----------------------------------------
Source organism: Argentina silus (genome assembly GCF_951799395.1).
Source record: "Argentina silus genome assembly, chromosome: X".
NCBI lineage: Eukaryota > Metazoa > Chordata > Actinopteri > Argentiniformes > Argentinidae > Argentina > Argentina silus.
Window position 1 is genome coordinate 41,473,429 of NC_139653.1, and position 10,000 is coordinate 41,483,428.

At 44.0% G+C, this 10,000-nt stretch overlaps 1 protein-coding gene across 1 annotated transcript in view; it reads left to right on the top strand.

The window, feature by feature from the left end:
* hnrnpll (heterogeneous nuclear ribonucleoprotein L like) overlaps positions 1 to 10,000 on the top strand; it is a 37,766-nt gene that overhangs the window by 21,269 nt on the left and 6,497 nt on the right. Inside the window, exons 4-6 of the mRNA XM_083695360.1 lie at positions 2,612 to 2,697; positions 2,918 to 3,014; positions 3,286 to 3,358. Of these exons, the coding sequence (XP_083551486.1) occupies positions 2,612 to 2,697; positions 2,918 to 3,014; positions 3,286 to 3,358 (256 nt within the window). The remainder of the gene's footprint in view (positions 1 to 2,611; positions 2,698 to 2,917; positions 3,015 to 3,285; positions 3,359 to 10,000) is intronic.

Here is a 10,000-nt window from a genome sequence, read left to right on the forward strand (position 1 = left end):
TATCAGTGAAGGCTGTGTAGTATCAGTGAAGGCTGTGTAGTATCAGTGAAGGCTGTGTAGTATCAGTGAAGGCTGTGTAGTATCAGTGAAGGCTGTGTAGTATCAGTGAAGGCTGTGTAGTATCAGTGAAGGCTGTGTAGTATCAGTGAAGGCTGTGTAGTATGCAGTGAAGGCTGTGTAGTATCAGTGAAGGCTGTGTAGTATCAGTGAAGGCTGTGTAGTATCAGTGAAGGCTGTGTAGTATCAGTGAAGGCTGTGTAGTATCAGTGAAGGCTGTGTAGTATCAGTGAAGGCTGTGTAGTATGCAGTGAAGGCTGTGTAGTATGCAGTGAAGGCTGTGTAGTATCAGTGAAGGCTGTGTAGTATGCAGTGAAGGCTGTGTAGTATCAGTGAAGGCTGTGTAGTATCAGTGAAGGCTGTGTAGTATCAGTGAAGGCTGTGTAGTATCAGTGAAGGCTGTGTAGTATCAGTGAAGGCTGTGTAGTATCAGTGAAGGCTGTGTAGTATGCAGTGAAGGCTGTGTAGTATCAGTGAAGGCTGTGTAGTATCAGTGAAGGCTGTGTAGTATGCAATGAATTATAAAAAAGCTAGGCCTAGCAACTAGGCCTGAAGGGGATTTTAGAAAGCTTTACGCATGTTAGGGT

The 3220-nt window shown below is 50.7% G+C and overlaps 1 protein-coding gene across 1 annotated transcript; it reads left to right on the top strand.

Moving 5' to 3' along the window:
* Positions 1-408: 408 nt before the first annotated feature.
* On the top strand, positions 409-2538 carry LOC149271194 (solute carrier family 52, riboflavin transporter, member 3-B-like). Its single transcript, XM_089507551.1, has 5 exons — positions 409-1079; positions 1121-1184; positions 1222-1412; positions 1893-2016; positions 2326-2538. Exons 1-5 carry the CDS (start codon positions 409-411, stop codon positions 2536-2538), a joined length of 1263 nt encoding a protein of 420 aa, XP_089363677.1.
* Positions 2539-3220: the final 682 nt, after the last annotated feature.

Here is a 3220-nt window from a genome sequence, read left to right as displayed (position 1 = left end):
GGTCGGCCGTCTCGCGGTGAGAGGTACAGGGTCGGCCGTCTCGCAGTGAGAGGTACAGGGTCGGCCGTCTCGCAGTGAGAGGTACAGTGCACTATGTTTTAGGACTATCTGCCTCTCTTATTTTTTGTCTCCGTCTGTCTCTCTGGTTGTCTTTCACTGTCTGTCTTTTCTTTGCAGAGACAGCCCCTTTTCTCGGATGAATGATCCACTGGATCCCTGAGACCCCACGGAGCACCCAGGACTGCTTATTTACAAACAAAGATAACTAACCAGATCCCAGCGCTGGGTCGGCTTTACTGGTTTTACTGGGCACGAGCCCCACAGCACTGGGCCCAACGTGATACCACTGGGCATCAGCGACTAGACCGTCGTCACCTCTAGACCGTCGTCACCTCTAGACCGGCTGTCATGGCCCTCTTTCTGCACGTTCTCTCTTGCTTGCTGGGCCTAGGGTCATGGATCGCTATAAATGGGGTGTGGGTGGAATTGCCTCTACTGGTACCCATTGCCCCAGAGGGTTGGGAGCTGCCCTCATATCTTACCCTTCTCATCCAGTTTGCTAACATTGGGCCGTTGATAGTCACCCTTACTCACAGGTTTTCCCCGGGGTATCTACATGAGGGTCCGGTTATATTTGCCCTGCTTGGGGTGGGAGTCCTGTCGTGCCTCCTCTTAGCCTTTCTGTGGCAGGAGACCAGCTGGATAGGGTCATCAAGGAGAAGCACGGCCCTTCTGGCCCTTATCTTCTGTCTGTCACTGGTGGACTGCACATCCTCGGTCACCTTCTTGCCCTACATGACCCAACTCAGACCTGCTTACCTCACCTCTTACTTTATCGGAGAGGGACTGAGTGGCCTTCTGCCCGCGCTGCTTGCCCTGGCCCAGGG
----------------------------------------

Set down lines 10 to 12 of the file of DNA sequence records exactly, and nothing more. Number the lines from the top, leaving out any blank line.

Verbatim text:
The 3220-nt window shown below is 50.7% G+C and overlaps 1 protein-coding gene across 1 annotated transcript; it reads left to right on the top strand.

Moving 5' to 3' along the window:
* Positions 1-408: 408 nt before the first annotated feature.